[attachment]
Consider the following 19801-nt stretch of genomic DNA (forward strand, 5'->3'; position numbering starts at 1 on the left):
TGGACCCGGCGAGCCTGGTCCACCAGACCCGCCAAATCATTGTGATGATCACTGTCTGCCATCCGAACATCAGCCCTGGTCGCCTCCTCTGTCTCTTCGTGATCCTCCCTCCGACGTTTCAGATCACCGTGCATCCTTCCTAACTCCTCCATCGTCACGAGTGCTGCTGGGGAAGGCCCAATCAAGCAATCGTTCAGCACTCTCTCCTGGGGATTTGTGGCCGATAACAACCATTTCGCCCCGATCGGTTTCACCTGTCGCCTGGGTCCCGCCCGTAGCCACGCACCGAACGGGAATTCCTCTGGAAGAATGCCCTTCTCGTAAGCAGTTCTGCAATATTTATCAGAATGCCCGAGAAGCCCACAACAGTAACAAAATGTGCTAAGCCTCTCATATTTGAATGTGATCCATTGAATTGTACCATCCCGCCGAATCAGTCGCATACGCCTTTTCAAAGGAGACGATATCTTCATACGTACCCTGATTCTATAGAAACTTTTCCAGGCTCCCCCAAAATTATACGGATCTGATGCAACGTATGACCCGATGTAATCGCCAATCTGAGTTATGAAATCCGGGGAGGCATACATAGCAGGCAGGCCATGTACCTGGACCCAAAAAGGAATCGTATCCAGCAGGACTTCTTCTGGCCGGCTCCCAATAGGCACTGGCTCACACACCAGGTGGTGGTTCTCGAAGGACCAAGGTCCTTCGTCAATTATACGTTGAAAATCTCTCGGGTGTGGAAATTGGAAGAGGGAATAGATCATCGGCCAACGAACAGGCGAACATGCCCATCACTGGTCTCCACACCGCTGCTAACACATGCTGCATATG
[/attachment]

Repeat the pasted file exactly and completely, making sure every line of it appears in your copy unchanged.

Consider the following 19801-nt stretch of genomic DNA (forward strand, 5'->3'; position numbering starts at 1 on the left):
TGGACCCGGCGAGCCTGGTCCACCAGACCCGCCAAATCATTGTGATGATCACTGTCTGCCATCCGAACATCAGCCCTGGTCGCCTCCTCTGTCTCTTCGTGATCCTCCCTCCGACGTTTCAGATCACCGTGCATCCTTCCTAACTCCTCCATCGTCACGAGTGCTGCTGGGGAAGGCCCAATCAAGCAATCGTTCAGCACTCTCTCCTGGGGATTTGTGGCCGATAACAACCATTTCGCCCCGATCGGTTTCACCTGTCGCCTGGGTCCCGCCCGTAGCCACGCACCGAACGGGAATTCCTCTGGAAGAATGCCCTTCTCGTAAGCAGTTCTGCAATATTTATCAGAATGCCCGAGAAGCCCACAACAGTAACAAAATGTGCTAAGCCTCTCATATTTGAATGTGATCCATTGAATTGTACCATCCCGCCGAATCAGTCGCATACGCCTTTTCAAAGGAGACGATATCTTCATACGTACCCTGATTCTATAGAAACTTTTCCAGGCTCCCCCAAAATTATACGGATCTGATGCAACGTATGACCCGATGTAATCGCCAATCTGAGTTATGAAATCCGGGGAGGCATACATAGCAGGCAGGCCATGTACCTGGACCCAAAAAGGAATCGTATCCAGCAGGACTTCTTCTGGCCGGCTCCCAATAGGCACTGGCTCACACACCAGGTGGTGGTTCTCGAAGGACCAAGGTCCTTCGTCAATTATACGTTGAAAATCTCTCGGGTGTGGAAATTGGAAGAGGGAATAGATCATCGGCCAACGAACAGGCGAACATGCCCATCACTGGTCTCCACACCGCTGCTAACACATGCTGCATATG